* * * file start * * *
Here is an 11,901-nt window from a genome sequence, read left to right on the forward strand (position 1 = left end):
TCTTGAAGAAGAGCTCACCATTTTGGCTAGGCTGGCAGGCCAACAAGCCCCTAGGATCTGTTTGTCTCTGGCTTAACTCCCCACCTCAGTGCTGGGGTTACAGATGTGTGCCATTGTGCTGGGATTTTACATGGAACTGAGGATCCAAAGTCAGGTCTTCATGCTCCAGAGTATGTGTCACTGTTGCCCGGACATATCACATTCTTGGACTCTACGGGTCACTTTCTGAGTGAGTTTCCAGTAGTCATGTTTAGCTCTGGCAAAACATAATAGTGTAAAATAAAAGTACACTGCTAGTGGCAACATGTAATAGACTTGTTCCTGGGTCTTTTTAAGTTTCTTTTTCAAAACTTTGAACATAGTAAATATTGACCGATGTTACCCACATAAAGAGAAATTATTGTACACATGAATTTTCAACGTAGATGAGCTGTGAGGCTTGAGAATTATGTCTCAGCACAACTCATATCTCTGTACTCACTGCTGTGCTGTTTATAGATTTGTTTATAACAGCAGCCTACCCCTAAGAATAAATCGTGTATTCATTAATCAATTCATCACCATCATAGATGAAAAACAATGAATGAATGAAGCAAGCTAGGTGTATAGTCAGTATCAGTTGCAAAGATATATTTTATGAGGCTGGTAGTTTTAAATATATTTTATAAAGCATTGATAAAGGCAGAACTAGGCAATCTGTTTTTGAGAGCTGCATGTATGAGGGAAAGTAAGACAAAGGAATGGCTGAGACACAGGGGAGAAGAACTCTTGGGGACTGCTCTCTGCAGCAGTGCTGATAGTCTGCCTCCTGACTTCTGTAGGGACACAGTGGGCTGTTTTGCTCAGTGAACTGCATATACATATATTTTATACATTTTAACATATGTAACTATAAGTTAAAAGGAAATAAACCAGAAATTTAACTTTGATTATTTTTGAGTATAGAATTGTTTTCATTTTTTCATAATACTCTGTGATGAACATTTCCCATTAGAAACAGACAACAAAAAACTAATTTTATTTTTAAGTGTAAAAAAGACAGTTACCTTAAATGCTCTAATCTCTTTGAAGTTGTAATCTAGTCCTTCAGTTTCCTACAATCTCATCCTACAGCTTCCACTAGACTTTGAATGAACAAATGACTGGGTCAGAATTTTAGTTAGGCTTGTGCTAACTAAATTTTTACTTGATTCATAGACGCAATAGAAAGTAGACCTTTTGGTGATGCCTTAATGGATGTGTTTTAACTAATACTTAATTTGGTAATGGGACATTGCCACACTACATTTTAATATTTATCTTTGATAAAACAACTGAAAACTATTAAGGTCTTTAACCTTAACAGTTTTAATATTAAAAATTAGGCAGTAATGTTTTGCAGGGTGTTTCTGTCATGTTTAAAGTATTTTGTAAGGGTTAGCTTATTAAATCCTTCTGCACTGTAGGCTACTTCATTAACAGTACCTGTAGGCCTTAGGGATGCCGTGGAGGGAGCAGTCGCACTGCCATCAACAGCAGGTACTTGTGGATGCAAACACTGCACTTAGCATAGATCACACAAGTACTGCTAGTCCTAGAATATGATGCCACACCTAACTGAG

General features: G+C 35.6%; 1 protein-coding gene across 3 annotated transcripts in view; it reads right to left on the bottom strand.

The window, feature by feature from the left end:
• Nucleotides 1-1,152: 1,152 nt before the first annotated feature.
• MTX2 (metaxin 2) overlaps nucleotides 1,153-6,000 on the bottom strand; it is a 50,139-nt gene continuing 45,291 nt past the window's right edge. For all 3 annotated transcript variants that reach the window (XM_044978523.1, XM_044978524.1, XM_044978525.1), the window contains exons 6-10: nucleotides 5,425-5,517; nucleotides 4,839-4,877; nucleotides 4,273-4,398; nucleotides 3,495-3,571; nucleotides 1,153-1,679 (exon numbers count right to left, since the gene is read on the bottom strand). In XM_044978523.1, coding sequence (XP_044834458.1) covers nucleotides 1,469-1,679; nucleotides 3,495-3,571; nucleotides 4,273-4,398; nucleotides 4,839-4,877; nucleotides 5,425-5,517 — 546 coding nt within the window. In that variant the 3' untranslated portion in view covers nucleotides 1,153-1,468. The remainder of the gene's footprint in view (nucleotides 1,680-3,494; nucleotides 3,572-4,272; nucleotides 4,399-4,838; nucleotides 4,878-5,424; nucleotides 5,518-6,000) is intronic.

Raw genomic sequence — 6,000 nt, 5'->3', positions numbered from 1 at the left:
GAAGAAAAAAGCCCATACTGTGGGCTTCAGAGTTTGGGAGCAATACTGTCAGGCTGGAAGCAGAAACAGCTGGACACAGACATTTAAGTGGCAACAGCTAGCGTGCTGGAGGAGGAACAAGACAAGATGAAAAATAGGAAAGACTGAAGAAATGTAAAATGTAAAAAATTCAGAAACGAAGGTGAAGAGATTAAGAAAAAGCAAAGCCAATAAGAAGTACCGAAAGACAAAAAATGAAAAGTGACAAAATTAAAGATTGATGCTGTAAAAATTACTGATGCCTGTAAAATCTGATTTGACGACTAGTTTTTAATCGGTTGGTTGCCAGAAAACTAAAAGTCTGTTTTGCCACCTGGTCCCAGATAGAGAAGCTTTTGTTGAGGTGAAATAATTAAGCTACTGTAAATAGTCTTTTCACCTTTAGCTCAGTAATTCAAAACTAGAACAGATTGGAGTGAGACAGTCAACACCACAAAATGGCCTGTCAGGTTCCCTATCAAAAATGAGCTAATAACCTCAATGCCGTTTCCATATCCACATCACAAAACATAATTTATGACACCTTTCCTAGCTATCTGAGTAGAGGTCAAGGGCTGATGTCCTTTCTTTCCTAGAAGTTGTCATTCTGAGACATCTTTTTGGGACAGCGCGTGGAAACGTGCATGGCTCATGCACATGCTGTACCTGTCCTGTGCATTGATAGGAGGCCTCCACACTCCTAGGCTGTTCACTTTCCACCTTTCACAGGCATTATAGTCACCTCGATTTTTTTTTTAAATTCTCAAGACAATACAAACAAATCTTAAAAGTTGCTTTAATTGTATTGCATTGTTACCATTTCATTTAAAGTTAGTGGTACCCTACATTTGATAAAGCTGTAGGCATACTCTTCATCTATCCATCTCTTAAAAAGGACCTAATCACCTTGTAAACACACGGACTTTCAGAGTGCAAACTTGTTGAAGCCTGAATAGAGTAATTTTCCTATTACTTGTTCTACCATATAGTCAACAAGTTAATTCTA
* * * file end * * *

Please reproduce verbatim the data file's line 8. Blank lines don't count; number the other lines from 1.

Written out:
GAAGAAAAAAGCCCATACTGTGGGCTTCAGAGTTTGGGAGCAATACTGTCAGGCTGGAAGCAGAAACAGCTGGACACAGACATTTAAGTGGCAACAGCTAGCGTGCTGGAGGAGGAACAAGACAAGATGAAAAATAGGAAAGACTGAAGAAATGTAAAATGTAAAAAATTCAGAAACGAAGGTGAAGAGATTAAGAAAAAGCAAAGCCAATAAGAAGTACCGAAAGACAAAAAATGAAAAGTGACAAAATTAAAGATTGATGCTGTAAAAATTACTGATGCCTGTAAAATCTGATTTGACGACTAGTTTTTAATCGGTTGGTTGCCAGAAAACTAAAAGTCTGTTTTGCCACCTGGTCCCAGATAGAGAAGCTTTTGTTGAGGTGAAATAATTAAGCTACTGTAAATAGTCTTTTCACCTTTAGCTCAGTAATTCAAAACTAGAACAGATTGGAGTGAGACAGTCAACACCACAAAATGGCCTGTCAGGTTCCCTATCAAAAATGAGCTAATAACCTCAATGCCGTTTCCATATCCACATCACAAAACATAATTTATGACACCTTTCCTAGCTATCTGAGTAGAGGTCAAGGGCTGATGTCCTTTCTTTCCTAGAAGTTGTCATTCTGAGACATCTTTTTGGGACAGCGCGTGGAAACGTGCATGGCTCATGCACATGCTGTACCTGTCCTGTGCATTGATAGGAGGCCTCCACACTCCTAGGCTGTTCACTTTCCACCTTTCACAGGCATTATAGTCACCTCGATTTTTTTTTTAAATTCTCAAGACAATACAAACAAATCTTAAAAGTTGCTTTAATTGTATTGCATTGTTACCATTTCATTTAAAGTTAGTGGTACCCTACATTTGATAAAGCTGTAGGCATACTCTTCATCTATCCATCTCTTAAAAAGGACCTAATCACCTTGTAAACACACGGACTTTCAGAGTGCAAACTTGTTGAAGCCTGAATAGAGTAATTTTCCTATTACTTGTTCTACCATATAGTCAACAAGTTAATTCTA